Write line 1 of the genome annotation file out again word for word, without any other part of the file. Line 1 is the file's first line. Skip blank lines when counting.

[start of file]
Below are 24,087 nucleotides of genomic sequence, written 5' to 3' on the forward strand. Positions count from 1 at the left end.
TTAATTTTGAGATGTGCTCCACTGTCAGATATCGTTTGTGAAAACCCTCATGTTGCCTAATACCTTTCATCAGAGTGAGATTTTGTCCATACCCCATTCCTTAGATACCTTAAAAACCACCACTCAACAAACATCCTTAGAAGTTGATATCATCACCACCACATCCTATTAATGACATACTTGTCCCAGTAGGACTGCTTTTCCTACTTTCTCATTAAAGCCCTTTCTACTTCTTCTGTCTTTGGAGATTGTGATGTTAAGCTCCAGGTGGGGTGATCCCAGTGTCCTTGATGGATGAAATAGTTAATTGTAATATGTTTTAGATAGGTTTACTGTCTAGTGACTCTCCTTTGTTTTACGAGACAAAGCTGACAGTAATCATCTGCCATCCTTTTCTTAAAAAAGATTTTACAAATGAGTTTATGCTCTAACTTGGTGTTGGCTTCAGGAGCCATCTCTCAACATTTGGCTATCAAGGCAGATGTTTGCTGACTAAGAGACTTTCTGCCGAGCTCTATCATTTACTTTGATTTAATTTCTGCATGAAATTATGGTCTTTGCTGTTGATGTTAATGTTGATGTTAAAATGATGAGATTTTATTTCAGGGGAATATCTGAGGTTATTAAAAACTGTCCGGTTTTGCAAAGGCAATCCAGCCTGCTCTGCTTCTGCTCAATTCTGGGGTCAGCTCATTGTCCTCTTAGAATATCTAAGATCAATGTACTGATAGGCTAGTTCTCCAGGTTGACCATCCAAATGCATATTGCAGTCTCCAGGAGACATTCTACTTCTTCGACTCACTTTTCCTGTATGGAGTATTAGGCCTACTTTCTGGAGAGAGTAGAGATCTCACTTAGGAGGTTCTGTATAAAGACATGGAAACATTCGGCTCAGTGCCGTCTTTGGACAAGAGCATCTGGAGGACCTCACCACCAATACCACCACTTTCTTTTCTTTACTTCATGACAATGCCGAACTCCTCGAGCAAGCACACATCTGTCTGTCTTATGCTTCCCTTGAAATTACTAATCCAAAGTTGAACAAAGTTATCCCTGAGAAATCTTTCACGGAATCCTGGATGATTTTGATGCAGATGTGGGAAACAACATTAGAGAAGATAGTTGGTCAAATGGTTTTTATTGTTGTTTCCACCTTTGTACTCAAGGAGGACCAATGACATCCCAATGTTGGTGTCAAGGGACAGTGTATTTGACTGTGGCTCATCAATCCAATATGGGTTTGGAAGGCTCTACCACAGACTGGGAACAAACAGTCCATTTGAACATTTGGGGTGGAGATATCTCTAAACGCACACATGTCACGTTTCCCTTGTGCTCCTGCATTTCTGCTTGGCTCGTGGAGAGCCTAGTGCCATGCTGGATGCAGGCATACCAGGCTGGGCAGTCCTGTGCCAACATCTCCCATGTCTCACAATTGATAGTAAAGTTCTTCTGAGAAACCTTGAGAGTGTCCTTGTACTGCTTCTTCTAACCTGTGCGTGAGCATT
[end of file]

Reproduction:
Below are 24,087 nucleotides of genomic sequence, written 5' to 3' on the forward strand. Positions count from 1 at the left end.